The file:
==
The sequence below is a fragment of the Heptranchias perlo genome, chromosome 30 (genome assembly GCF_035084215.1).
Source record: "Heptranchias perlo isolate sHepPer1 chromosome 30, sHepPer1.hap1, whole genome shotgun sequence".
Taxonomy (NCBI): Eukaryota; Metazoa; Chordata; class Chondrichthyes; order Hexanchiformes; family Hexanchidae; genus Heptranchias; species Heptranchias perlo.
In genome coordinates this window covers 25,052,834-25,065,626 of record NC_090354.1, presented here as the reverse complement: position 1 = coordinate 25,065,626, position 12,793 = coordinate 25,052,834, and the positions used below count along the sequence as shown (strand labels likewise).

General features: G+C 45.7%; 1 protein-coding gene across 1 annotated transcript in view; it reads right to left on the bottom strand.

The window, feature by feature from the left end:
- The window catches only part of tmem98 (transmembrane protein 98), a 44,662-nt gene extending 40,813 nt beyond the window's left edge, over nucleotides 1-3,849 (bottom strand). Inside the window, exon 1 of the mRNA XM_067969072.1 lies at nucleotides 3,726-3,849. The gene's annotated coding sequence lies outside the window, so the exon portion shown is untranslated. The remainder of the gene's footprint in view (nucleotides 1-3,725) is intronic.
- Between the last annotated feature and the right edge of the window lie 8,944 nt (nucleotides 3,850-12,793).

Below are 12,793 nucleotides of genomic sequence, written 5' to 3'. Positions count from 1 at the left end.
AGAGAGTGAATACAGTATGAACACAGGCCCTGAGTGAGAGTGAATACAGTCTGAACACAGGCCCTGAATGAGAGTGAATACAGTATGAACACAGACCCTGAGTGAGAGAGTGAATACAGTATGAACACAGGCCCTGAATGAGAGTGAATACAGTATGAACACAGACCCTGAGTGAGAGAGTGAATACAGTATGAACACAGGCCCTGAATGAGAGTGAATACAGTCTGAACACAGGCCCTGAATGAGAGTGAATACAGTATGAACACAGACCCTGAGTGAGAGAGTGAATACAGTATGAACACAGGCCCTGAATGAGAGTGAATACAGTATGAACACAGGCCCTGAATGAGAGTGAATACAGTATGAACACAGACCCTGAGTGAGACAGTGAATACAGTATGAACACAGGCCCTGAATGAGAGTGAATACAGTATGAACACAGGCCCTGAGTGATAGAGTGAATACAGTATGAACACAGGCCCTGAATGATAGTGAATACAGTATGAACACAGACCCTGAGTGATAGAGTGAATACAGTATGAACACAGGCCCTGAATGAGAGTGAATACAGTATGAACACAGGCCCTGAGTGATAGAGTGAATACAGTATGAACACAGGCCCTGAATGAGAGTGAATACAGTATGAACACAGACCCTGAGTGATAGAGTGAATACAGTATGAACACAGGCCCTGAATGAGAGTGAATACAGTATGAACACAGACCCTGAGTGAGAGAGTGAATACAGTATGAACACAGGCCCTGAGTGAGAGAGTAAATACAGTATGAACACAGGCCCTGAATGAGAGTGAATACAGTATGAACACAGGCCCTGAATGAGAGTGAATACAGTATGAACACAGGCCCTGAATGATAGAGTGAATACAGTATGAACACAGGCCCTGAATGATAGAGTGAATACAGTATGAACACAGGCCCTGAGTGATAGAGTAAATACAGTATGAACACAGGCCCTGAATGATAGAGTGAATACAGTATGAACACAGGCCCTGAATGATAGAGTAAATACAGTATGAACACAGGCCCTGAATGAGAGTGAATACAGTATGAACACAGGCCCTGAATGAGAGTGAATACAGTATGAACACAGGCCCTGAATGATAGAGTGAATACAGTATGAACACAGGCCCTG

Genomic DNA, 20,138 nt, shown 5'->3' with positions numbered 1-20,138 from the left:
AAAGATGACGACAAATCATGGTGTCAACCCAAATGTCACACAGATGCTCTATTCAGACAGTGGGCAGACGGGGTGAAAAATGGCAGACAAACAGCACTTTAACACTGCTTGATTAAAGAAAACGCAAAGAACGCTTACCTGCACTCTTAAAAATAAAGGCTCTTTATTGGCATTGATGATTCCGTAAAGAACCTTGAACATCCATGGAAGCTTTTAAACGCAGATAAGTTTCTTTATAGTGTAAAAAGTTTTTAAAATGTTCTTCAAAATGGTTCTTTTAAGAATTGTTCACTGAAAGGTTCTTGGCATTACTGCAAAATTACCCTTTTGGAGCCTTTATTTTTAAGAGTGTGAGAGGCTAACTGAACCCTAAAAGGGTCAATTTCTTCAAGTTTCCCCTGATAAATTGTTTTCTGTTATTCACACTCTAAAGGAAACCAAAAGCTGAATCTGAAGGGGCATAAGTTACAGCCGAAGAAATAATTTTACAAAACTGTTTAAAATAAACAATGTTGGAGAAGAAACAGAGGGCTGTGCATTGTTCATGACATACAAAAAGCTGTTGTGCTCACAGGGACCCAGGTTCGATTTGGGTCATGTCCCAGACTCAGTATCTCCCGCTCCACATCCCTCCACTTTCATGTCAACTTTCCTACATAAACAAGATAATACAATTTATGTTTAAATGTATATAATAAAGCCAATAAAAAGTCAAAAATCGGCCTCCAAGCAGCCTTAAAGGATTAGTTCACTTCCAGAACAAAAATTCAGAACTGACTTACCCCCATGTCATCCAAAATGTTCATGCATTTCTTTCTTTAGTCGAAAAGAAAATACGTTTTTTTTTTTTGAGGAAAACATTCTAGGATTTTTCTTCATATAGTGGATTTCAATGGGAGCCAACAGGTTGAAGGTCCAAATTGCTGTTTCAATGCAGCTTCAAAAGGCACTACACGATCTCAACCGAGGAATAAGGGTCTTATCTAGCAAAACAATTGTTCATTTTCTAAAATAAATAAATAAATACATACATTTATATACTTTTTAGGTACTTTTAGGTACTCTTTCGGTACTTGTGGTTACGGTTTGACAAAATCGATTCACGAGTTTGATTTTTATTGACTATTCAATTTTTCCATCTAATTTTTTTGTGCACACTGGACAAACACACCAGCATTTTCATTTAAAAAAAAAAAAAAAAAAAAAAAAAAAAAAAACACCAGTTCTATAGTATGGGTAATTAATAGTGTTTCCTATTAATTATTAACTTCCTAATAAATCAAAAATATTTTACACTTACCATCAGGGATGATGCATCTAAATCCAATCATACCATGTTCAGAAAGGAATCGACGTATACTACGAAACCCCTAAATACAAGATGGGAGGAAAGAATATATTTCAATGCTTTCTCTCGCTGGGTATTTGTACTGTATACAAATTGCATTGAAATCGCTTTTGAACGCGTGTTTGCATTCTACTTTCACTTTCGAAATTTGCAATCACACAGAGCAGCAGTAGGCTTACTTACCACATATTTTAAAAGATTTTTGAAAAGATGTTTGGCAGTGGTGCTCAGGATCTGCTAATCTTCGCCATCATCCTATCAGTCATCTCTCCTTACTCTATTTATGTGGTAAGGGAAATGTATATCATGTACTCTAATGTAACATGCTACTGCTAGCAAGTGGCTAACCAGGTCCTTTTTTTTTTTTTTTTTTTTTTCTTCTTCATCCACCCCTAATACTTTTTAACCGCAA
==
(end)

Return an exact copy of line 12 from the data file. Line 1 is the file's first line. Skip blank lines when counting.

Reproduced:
AAAGATGACGACAAATCATGGTGTCAACCCAAATGTCACACAGATGCTCTATTCAGACAGTGGGCAGACGGGGTGAAAAATGGCAGACAAACAGCACTTTAACACTGCTTGATTAAAGAAAACGCAAAGAACGCTTACCTGCACTCTTAAAAATAAAGGCTCTTTATTGGCATTGATGATTCCGTAAAGAACCTTGAACATCCATGGAAGCTTTTAAACGCAGATAAGTTTCTTTATAGTGTAAAAAGTTTTTAAAATGTTCTTCAAAATGGTTCTTTTAAGAATTGTTCACTGAAAGGTTCTTGGCATTACTGCAAAATTACCCTTTTGGAGCCTTTATTTTTAAGAGTGTGAGAGGCTAACTGAACCCTAAAAGGGTCAATTTCTTCAAGTTTCCCCTGATAAATTGTTTTCTGTTATTCACACTCTAAAGGAAACCAAAAGCTGAATCTGAAGGGGCATAAGTTACAGCCGAAGAAATAATTTTACAAAACTGTTTAAAATAAACAATGTTGGAGAAGAAACAGAGGGCTGTGCATTGTTCATGACATACAAAAAGCTGTTGTGCTCACAGGGACCCAGGTTCGATTTGGGTCATGTCCCAGACTCAGTATCTCCCGCTCCACATCCCTCCACTTTCATGTCAACTTTCCTACATAAACAAGATAATACAATTTATGTTTAAATGTATATAATAAAGCCAATAAAAAGTCAAAAATCGGCCTCCAAGCAGCCTTAAAGGATTAGTTCACTTCCAGAACAAAAATTCAGAACTGACTTACCCCCATGTCATCCAAAATGTTCATGCATTTCTTTCTTTAGTCGAAAAGAAAATACGTTTTTTTTTTTTGAGGAAAACATTCTAGGATTTTTCTTCATATAGTGGATTTCAATGGGAGCCAACAGGTTGAAGGTCCAAATTGCTGTTTCAATGCAGCTTCAAAAGGCACTACACGATCTCAACCGAGGAATAAGGGTCTTATCTAGCAAAACAATTGTTCATTTTCTAAAATAAATAAATAAATACATACATTTATATACTTTTTAGGTACTTTTAGGTACTCTTTCGGTACTTGTGGTTACGGTTTGACAAAATCGATTCACGAGTTTGATTTTTATTGACTATTCAATTTTTCCATCTAATTTTTTTGTGCACACTGGACAAACACACCAGCATTTTCATTTAAAAAAAAAAAAAAAAAAAAAAAAAAAAAAAACACCAGTTCTATAGTATGGGTAATTAATAGTGTTTCCTATTAATTATTAACTTCCTAATAAATCAAAAATATTTTACACTTACCATCAGGGATGATGCATCTAAATCCAATCATACCATGTTCAGAAAGGAATCGACGTATACTACGAAACCCCTAAATACAAGATGGGAGGAAAGAATATATTTCAATGCTTTCTCTCGCTGGGTATTTGTACTGTATACAAATTGCATTGAAATCGCTTTTGAACGCGTGTTTGCATTCTACTTTCACTTTCGAAATTTGCAATCACACAGAGCAGCAGTAGGCTTACTTACCACATATTTTAAAAGATTTTTGAAAAGATGTTTGGCAGTGGTGCTCAGGATCTGCTAATCTTCGCCATCATCCTATCAGTCATCTCTCCTTACTCTATTTATGTGGTAAGGGAAATGTATATCATGTACTCTAATGTAACATGCTACTGCTAGCAAGTGGCTAACCAGGTCCTTTTTTTTTTTTTTTTTTTTTTCTTCTTCATCCACCCCTAATACTTTTTAACCGCAA